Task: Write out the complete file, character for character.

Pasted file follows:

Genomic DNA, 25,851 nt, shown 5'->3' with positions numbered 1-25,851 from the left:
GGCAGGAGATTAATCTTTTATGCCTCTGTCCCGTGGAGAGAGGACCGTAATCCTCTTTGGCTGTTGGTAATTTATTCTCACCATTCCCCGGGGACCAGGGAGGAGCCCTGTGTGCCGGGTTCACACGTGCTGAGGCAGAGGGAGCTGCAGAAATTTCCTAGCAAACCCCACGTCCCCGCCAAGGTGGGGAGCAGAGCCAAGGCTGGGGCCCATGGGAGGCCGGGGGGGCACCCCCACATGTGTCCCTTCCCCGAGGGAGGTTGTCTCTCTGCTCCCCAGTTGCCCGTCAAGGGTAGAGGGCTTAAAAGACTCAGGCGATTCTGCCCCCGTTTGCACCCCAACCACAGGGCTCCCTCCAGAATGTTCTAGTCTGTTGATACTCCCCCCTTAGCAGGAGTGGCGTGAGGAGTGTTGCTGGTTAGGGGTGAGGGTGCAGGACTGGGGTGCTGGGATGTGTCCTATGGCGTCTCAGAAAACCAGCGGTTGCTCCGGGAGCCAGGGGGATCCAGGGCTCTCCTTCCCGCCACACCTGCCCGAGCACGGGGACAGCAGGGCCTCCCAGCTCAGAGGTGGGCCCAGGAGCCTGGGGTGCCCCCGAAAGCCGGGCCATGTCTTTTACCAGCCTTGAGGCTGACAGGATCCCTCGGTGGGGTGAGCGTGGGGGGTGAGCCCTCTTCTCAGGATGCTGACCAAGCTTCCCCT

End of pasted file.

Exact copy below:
Genomic DNA, 25,851 nt, shown 5'->3' with positions numbered 1-25,851 from the left:
GGCAGGAGATTAATCTTTTATGCCTCTGTCCCGTGGAGAGAGGACCGTAATCCTCTTTGGCTGTTGGTAATTTATTCTCACCATTCCCCGGGGACCAGGGAGGAGCCCTGTGTGCCGGGTTCACACGTGCTGAGGCAGAGGGAGCTGCAGAAATTTCCTAGCAAACCCCACGTCCCCGCCAAGGTGGGGAGCAGAGCCAAGGCTGGGGCCCATGGGAGGCCGGGGGGGCACCCCCACATGTGTCCCTTCCCCGAGGGAGGTTGTCTCTCTGCTCCCCAGTTGCCCGTCAAGGGTAGAGGGCTTAAAAGACTCAGGCGATTCTGCCCCCGTTTGCACCCCAACCACAGGGCTCCCTCCAGAATGTTCTAGTCTGTTGATACTCCCCCCTTAGCAGGAGTGGCGTGAGGAGTGTTGCTGGTTAGGGGTGAGGGTGCAGGACTGGGGTGCTGGGATGTGTCCTATGGCGTCTCAGAAAACCAGCGGTTGCTCCGGGAGCCAGGGGGATCCAGGGCTCTCCTTCCCGCCACACCTGCCCGAGCACGGGGACAGCAGGGCCTCCCAGCTCAGAGGTGGGCCCAGGAGCCTGGGGTGCCCCCGAAAGCCGGGCCATGTCTTTTACCAGCCTTGAGGCTGACAGGATCCCTCGGTGGGGTGAGCGTGGGGGGTGAGCCCTCTTCTCAGGATGCTGACCAAGCTTCCCCT